Table 5 indicates that the accuracy of the predicted growth rates varies widely. The HEDE component of Xing et al.’s model leads to the best predictions for the dataset, with the mean and COV of ZX-HEDE equal to 1.06 and 61.2%, respectively. It is interesting to note that Xing et al.’s model performs much poorer than its HEDE component and results in on average almost one order of magnitude over-predictions of the growth rates in the dataset. Although the two SwRI models are on average somewhat accurate to predict the growth rates in the dataset, there is large variability associated with the predictions: the corresponding COVs are 200%, and the minimum and maximum observed-to-predicted ratios differ by two orders of magnitude. This can be explained by the strong dependence of the predicted growth rates on ΔK: for both the SwRI models, the predicted growth rates are proportional to ΔK4. An increase of R from 0.6 to 0.8 will lead to a 94% reduction in the predicted crack growth rate, all else being the same; however, such marked changes were not observed in the observed crack growth rates. These observations suggest that further research is needed to determine a more appropriate exponent on ΔK in both SwRI models.

While there is little room to adjust the value of a given parameter in both SwRI models as evident from the description in the previous Section, the possible value of a given parameter in Xing et al.’s model (e.g. D) may vary within a wide range. It is therefore valuable to investigate which input parameters have the most significant influences on the accuracy of Xing et al.’s model such that more efforts can be made to quantify those parameters more accurately. As the HEDE component of Xing et al.’s model leads to the best predictions for the dataset, analyses are carried out to investigate the sensitivity of ZX-HEDE to the values of different parameters. To this end, three parameters, namely D, Ω and c0, are considered in the sensitivity analysis as they have largely different recommended values from different sources: D varies from 2.7 × 10− 11 m2/s to 2.0 × 10− 9 m2/s [50, 52, 59]; Ω varies from 2.0 × 10− 30 m3 to 4.317 × 10− 30 m3 [52, 53, 57,58,59], and c0 varies from 0 to 5 × 10− 4 as suggested in [50, 52, 60]. For each parameter, three values are considered in the sensitivity analysis: one base case corresponding to the value indicated in Table 4 and two sensitivity cases as summarized in Table 6. In the sensitivity cases corresponding to a given parameter, values of all the other parameters are kept the same as those listed in Table 4. It is worth noting the relationship between fcrit and f for the dataset of the growth rates. For the base case, the majority of the data points (33 out of 39) have f < fcrit, indicating that the corresponding predicted growth rates are independent of f. Since fcrit is independent of c0, the two sensitivity cases for c0 are the same as the base case in terms of the relationship between fcrit and f for the dataset. On the other hand, fcrit is a function of D and Ω. The two sensitivity cases for D result in all 39 data points having f > fcrit, whereas the two sensitivity cases for Ω result in all 39 data points having f < fcrit. The results of the sensitivity analysis as summarized in Table 6 indicate that the COV of ZX-HEDE is only marginally affected by varying values of D, Ω and c0, whereas the mean of ZX-HEDE is somewhat influenced by varying values of D, Ω and c0. Overall, the base case values of D, Ω and c0, i.e. those listed in Table 4, result in relatively more accurate model predictions.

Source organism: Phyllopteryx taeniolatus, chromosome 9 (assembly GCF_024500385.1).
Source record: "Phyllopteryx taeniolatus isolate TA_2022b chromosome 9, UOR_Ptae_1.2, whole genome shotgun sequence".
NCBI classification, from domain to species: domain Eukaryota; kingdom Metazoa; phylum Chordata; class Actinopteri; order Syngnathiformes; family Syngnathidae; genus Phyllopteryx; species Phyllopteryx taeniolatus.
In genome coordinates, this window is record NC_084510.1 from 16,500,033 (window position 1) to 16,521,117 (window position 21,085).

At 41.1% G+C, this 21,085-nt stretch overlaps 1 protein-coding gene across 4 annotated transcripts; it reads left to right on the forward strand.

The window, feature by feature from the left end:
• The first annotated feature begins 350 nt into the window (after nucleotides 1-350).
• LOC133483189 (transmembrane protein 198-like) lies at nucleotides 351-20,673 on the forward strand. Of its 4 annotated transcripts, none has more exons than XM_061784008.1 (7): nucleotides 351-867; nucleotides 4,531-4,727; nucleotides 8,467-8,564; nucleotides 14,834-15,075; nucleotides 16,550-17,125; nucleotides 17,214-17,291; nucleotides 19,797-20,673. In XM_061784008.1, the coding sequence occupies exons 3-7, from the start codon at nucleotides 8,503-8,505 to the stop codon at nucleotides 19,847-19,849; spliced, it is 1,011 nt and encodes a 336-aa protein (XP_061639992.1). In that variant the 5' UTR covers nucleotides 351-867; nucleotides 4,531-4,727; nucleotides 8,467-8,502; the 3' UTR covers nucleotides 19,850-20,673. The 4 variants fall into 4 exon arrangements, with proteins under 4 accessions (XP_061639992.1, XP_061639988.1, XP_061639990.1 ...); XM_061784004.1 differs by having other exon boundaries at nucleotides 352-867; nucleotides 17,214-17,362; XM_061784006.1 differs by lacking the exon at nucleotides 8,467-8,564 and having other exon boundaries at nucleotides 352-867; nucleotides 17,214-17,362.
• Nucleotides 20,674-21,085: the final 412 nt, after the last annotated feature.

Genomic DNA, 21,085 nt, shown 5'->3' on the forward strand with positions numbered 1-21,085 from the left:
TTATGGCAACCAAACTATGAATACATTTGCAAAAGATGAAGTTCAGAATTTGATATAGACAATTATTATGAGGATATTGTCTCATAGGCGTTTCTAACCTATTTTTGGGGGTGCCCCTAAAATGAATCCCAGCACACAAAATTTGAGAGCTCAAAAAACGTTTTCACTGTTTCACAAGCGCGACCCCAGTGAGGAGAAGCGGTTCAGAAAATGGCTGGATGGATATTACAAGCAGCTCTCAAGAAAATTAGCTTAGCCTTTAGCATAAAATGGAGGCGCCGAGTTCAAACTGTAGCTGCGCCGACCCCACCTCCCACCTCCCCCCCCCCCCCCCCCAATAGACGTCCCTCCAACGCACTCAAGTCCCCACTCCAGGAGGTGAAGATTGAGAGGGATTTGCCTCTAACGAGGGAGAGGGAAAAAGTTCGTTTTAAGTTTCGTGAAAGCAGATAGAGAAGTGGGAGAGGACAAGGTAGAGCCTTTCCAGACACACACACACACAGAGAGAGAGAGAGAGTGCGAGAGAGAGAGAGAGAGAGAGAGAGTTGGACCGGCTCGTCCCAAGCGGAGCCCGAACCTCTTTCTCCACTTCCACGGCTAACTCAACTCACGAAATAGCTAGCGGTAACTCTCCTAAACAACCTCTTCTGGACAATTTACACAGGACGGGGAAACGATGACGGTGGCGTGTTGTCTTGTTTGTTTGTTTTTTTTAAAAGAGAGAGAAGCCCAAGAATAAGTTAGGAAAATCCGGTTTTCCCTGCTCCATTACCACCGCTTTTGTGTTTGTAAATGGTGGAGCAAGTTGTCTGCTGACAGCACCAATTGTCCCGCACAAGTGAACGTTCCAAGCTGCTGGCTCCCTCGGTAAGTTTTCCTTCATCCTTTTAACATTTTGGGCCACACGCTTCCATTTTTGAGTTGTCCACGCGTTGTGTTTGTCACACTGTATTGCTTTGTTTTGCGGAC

Table 6 Sensitivity analyses with respect to three parameters in the HEDE component of Xing et al.’s model